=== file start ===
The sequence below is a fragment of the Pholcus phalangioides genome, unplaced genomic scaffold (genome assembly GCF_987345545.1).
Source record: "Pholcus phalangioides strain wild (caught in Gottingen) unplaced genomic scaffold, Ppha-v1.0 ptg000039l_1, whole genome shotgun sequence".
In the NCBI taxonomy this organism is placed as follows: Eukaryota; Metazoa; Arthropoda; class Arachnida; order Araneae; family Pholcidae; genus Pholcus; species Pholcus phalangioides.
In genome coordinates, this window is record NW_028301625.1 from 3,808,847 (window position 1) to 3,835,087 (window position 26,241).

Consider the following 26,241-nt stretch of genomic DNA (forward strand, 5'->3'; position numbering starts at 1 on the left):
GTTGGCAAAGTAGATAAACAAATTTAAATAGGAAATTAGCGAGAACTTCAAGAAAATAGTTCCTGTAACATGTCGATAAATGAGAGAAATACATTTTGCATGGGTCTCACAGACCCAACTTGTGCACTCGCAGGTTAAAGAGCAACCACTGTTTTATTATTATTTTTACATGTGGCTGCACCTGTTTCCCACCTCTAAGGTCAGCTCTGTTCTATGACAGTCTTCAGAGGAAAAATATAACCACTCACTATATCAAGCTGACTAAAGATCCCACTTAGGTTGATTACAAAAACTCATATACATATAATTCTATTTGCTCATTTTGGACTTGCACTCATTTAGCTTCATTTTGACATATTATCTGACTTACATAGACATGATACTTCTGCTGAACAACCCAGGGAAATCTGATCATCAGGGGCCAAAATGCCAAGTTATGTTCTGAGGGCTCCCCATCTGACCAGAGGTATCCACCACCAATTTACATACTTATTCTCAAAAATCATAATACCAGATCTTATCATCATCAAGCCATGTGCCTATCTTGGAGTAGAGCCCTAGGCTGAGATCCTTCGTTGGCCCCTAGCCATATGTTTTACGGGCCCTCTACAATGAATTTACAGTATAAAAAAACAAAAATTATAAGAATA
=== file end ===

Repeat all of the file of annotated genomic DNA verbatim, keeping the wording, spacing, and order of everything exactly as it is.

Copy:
The sequence below is a fragment of the Pholcus phalangioides genome, unplaced genomic scaffold (genome assembly GCF_987345545.1).
Source record: "Pholcus phalangioides strain wild (caught in Gottingen) unplaced genomic scaffold, Ppha-v1.0 ptg000039l_1, whole genome shotgun sequence".
In the NCBI taxonomy this organism is placed as follows: Eukaryota; Metazoa; Arthropoda; class Arachnida; order Araneae; family Pholcidae; genus Pholcus; species Pholcus phalangioides.
In genome coordinates, this window is record NW_028301625.1 from 3,808,847 (window position 1) to 3,835,087 (window position 26,241).

Consider the following 26,241-nt stretch of genomic DNA (forward strand, 5'->3'; position numbering starts at 1 on the left):
GTTGGCAAAGTAGATAAACAAATTTAAATAGGAAATTAGCGAGAACTTCAAGAAAATAGTTCCTGTAACATGTCGATAAATGAGAGAAATACATTTTGCATGGGTCTCACAGACCCAACTTGTGCACTCGCAGGTTAAAGAGCAACCACTGTTTTATTATTATTTTTACATGTGGCTGCACCTGTTTCCCACCTCTAAGGTCAGCTCTGTTCTATGACAGTCTTCAGAGGAAAAATATAACCACTCACTATATCAAGCTGACTAAAGATCCCACTTAGGTTGATTACAAAAACTCATATACATATAATTCTATTTGCTCATTTTGGACTTGCACTCATTTAGCTTCATTTTGACATATTATCTGACTTACATAGACATGATACTTCTGCTGAACAACCCAGGGAAATCTGATCATCAGGGGCCAAAATGCCAAGTTATGTTCTGAGGGCTCCCCATCTGACCAGAGGTATCCACCACCAATTTACATACTTATTCTCAAAAATCATAATACCAGATCTTATCATCATCAAGCCATGTGCCTATCTTGGAGTAGAGCCCTAGGCTGAGATCCTTCGTTGGCCCCTAGCCATATGTTTTACGGGCCCTCTACAATGAATTTACAGTATAAAAAAACAAAAATTATAAGAATA